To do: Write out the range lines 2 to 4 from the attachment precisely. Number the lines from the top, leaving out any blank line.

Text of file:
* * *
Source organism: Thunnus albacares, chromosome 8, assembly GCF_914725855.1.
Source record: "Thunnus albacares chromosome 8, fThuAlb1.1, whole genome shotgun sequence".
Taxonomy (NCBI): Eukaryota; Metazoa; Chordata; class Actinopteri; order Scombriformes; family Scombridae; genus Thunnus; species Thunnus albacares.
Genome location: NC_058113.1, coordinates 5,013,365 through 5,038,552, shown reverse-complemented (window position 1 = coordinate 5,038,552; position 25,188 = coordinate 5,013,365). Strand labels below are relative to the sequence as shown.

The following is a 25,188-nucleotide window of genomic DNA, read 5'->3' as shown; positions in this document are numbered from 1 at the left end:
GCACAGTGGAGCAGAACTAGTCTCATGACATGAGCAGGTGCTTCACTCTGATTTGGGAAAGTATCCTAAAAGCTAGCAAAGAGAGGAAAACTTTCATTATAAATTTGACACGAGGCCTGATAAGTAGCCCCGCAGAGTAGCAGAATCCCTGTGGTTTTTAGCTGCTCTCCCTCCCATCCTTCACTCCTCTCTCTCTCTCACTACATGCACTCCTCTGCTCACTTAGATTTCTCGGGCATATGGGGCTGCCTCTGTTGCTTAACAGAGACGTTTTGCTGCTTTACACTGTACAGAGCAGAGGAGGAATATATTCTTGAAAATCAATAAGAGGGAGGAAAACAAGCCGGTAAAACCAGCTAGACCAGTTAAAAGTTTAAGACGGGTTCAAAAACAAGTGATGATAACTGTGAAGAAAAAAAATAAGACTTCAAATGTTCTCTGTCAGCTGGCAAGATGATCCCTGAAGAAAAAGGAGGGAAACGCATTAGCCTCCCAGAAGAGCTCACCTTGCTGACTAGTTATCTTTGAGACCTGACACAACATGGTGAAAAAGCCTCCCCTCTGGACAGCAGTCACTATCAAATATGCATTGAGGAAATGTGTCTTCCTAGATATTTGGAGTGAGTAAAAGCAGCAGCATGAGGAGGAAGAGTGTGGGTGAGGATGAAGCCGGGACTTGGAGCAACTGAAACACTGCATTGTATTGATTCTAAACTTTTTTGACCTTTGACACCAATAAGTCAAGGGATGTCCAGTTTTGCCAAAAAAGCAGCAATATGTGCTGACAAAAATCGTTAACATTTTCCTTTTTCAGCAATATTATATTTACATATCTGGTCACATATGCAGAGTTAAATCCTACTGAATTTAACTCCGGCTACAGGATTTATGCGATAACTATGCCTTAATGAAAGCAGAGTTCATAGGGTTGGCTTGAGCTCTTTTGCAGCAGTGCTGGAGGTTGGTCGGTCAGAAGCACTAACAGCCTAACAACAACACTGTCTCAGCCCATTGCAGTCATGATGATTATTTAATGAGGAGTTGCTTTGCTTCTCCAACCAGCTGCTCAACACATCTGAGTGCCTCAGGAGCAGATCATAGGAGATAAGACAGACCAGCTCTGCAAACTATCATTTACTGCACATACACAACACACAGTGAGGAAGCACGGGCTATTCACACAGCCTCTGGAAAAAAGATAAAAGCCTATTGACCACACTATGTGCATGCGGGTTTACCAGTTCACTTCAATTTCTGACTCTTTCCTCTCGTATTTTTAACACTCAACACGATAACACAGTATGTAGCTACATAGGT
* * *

Source record: "Thunnus albacares chromosome 8, fThuAlb1.1, whole genome shotgun sequence".
Taxonomy (NCBI): Eukaryota; Metazoa; Chordata; class Actinopteri; order Scombriformes; family Scombridae; genus Thunnus; species Thunnus albacares.
Genome location: NC_058113.1, coordinates 5,013,365 through 5,038,552, shown reverse-complemented (window position 1 = coordinate 5,038,552; position 25,188 = coordinate 5,013,365). Strand labels below are relative to the sequence as shown.